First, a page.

Creative Nutrition: Solutions for Failure-to-Thrive Patients
Ensure adequate access to food, provide a pleasant dining experience with adequate assistance to eat, and offer favorite foods.
The term “failure to thrive” (FTT) has been used to describe older adults who were once active and are now socially withdrawn, lonely, bored, and depressed. FTT in older adults has been described as “a syndrome manifested by weight loss greater than 5% of baseline, decreased appetite, poor nutrition, and inactivity, often accompanied by dehydration, depressive symptoms, impaired immune function, and low cholesterol levels.”1 It may result from issues such as chronic disease and functional decline, physical and emotional deprivation, poor appetite, poor diet, or medical problems.2-4 All of these combined can easily lead to inadequate food intake, malnutrition, unintended weight loss, weakness, functional decline, and other complicating factors such as falls, impaired immune response, and poor wound healing.
FTT affects 5% to 35% of community-dwelling older adults and 25% to 40% of nursing home residents. Its prevalence appears to increase with age. Studies indicate that it is associated with decreased immunity and increased rates of infection, incidence of hip fractures, pressure ulcers, surgical mortality, mortality rates, and medical costs.2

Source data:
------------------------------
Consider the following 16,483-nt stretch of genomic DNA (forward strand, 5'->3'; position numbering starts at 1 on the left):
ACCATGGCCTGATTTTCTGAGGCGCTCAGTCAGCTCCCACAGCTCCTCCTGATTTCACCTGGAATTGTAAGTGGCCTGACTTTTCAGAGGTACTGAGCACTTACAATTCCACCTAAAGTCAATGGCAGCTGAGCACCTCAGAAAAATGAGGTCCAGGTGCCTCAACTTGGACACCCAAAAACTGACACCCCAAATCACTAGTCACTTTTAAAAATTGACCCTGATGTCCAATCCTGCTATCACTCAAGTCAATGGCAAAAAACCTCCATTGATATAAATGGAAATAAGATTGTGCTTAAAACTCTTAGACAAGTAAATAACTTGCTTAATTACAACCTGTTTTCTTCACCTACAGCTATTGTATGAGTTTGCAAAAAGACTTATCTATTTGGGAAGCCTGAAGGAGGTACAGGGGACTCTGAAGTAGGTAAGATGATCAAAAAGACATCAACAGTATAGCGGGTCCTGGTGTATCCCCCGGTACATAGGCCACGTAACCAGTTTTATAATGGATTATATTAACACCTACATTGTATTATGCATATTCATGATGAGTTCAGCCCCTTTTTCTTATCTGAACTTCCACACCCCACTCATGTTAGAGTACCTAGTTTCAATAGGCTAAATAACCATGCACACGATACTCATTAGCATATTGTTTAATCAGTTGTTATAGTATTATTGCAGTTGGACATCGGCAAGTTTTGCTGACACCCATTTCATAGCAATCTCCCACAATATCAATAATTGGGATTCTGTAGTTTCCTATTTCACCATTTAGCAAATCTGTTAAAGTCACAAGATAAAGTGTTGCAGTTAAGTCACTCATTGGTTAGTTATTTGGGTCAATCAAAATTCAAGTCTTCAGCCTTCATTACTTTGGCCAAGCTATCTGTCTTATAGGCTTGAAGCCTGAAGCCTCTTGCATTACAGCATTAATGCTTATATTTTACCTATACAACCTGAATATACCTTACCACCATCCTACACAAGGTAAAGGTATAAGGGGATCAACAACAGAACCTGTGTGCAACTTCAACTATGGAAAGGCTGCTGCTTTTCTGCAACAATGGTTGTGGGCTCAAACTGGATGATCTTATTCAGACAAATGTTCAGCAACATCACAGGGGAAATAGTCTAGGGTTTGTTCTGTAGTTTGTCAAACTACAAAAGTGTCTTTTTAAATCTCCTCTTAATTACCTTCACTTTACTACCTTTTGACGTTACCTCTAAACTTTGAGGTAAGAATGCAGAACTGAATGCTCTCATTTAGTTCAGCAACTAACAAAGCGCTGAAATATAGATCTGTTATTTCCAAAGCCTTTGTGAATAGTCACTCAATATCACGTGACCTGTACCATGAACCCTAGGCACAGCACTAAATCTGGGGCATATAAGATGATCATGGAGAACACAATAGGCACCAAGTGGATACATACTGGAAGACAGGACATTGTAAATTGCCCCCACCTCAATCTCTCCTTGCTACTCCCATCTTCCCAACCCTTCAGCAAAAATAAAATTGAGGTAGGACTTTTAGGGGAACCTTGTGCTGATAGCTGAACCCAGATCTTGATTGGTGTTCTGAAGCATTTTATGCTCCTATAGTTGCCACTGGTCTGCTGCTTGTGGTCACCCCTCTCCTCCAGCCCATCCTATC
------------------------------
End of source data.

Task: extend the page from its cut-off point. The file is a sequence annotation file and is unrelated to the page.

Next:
FTT is not a normal consequence of aging or chronic disease, and caution should be used in applying the geriatric FTT label. It should not be treated as a diagnosis or a disease or equated with frailty, and it should not signal the withdrawal of efforts to find and treat underlying causes. Instead it should be viewed as an unexpected and significant change in normal health status, a decline in vigor, weight, and function that can affect even the healthiest of older adults. For older patients exhibiting an unintended reduction of food intake, unintended weight loss, decline in the ability to provide self-care, a decline in cognitive function, and a general decline in interest in daily life, the term “failure to thrive” should trigger a thorough evaluation to determine possible reversible underlying causes.3
Identification and Assessment
A thorough medical evaluation should include a total review of psychosocial, economic, spiritual, and emotional needs and social/environmental factors. Living situation, caregiver ability, potential abuse or neglect, isolation, the financial ability to purchase food and prescriptions, and alcohol and substance abuse can all have dramatic effects on older adults’ ability to thrive.4 Assessment must also include the evaluation of functional ability, underlying medical problems, and medication interactions; a nutrition assessment; and appropriate laboratory and radiological evaluations individualized to a patient’s specific needs.2
Medical conditions associated with FTT can include cancer, congestive heart failure, chronic lung disease, chronic renal insufficiency, chronic steroid use, cirrhosis, cardiovascular accident, depression or other psychological disorders, diabetes, hepatitis, hip or large bone fracture, inflammatory bowel disease, a history of gastrointestinal (GI) surgery, myocardial infarction, recurrent urinary tract infection, recurrent pneumonia, rheumatologic disease (eg, rheumatoid arthritis, lupus), a systemic infection, or tuberculosis.2 Dentition, vision, hearing, continence, and GI issues must also be addressed.